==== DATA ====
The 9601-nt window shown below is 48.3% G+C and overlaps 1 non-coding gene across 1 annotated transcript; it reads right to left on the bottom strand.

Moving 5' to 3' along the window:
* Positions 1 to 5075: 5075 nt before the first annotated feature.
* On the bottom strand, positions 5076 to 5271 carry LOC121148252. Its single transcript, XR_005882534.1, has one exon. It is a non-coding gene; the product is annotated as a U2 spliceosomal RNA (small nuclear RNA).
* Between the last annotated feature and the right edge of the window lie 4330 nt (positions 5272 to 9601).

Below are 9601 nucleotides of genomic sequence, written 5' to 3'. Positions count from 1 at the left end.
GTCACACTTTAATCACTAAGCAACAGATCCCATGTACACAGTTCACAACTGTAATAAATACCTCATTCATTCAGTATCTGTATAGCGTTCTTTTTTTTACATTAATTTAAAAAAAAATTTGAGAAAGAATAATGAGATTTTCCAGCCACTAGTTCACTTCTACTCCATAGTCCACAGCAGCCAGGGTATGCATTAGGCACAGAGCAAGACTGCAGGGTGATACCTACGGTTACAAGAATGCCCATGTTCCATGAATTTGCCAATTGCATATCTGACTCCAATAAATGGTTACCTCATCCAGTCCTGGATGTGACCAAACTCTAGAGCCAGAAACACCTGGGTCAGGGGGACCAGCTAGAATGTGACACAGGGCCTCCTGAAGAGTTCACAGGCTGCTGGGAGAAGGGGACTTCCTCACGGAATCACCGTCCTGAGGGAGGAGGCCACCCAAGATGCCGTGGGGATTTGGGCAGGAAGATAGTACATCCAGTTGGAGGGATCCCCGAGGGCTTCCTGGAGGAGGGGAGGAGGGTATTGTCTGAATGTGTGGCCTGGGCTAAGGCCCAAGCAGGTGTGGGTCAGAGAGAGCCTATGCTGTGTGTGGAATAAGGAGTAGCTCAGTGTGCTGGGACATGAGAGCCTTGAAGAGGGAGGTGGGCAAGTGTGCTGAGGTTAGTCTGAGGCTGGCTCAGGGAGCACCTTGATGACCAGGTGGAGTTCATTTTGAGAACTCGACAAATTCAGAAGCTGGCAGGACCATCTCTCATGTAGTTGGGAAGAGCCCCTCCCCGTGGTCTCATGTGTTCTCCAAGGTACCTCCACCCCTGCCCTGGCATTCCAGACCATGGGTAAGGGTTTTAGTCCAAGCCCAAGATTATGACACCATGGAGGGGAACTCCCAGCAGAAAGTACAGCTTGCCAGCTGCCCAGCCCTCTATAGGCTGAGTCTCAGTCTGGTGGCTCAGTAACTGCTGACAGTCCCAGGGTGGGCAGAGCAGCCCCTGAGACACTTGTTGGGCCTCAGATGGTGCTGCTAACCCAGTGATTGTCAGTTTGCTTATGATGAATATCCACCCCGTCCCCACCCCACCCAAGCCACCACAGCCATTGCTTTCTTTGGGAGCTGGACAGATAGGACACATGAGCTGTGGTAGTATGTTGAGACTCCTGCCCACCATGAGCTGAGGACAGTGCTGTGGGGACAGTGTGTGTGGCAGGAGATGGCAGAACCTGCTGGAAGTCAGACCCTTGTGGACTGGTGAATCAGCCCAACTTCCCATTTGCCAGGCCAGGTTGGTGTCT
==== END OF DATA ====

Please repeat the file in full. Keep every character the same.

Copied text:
The 9601-nt window shown below is 48.3% G+C and overlaps 1 non-coding gene across 1 annotated transcript; it reads right to left on the bottom strand.

Moving 5' to 3' along the window:
* Positions 1 to 5075: 5075 nt before the first annotated feature.
* On the bottom strand, positions 5076 to 5271 carry LOC121148252. Its single transcript, XR_005882534.1, has one exon. It is a non-coding gene; the product is annotated as a U2 spliceosomal RNA (small nuclear RNA).
* Between the last annotated feature and the right edge of the window lie 4330 nt (positions 5272 to 9601).

Below are 9601 nucleotides of genomic sequence, written 5' to 3'. Positions count from 1 at the left end.
GTCACACTTTAATCACTAAGCAACAGATCCCATGTACACAGTTCACAACTGTAATAAATACCTCATTCATTCAGTATCTGTATAGCGTTCTTTTTTTTACATTAATTTAAAAAAAAATTTGAGAAAGAATAATGAGATTTTCCAGCCACTAGTTCACTTCTACTCCATAGTCCACAGCAGCCAGGGTATGCATTAGGCACAGAGCAAGACTGCAGGGTGATACCTACGGTTACAAGAATGCCCATGTTCCATGAATTTGCCAATTGCATATCTGACTCCAATAAATGGTTACCTCATCCAGTCCTGGATGTGACCAAACTCTAGAGCCAGAAACACCTGGGTCAGGGGGACCAGCTAGAATGTGACACAGGGCCTCCTGAAGAGTTCACAGGCTGCTGGGAGAAGGGGACTTCCTCACGGAATCACCGTCCTGAGGGAGGAGGCCACCCAAGATGCCGTGGGGATTTGGGCAGGAAGATAGTACATCCAGTTGGAGGGATCCCCGAGGGCTTCCTGGAGGAGGGGAGGAGGGTATTGTCTGAATGTGTGGCCTGGGCTAAGGCCCAAGCAGGTGTGGGTCAGAGAGAGCCTATGCTGTGTGTGGAATAAGGAGTAGCTCAGTGTGCTGGGACATGAGAGCCTTGAAGAGGGAGGTGGGCAAGTGTGCTGAGGTTAGTCTGAGGCTGGCTCAGGGAGCACCTTGATGACCAGGTGGAGTTCATTTTGAGAACTCGACAAATTCAGAAGCTGGCAGGACCATCTCTCATGTAGTTGGGAAGAGCCCCTCCCCGTGGTCTCATGTGTTCTCCAAGGTACCTCCACCCCTGCCCTGGCATTCCAGACCATGGGTAAGGGTTTTAGTCCAAGCCCAAGATTATGACACCATGGAGGGGAACTCCCAGCAGAAAGTACAGCTTGCCAGCTGCCCAGCCCTCTATAGGCTGAGTCTCAGTCTGGTGGCTCAGTAACTGCTGACAGTCCCAGGGTGGGCAGAGCAGCCCCTGAGACACTTGTTGGGCCTCAGATGGTGCTGCTAACCCAGTGATTGTCAGTTTGCTTATGATGAATATCCACCCCGTCCCCACCCCACCCAAGCCACCACAGCCATTGCTTTCTTTGGGAGCTGGACAGATAGGACACATGAGCTGTGGTAGTATGTTGAGACTCCTGCCCACCATGAGCTGAGGACAGTGCTGTGGGGACAGTGTGTGTGGCAGGAGATGGCAGAACCTGCTGGAAGTCAGACCCTTGTGGACTGGTGAATCAGCCCAACTTCCCATTTGCCAGGCCAGGTTGGTGTCT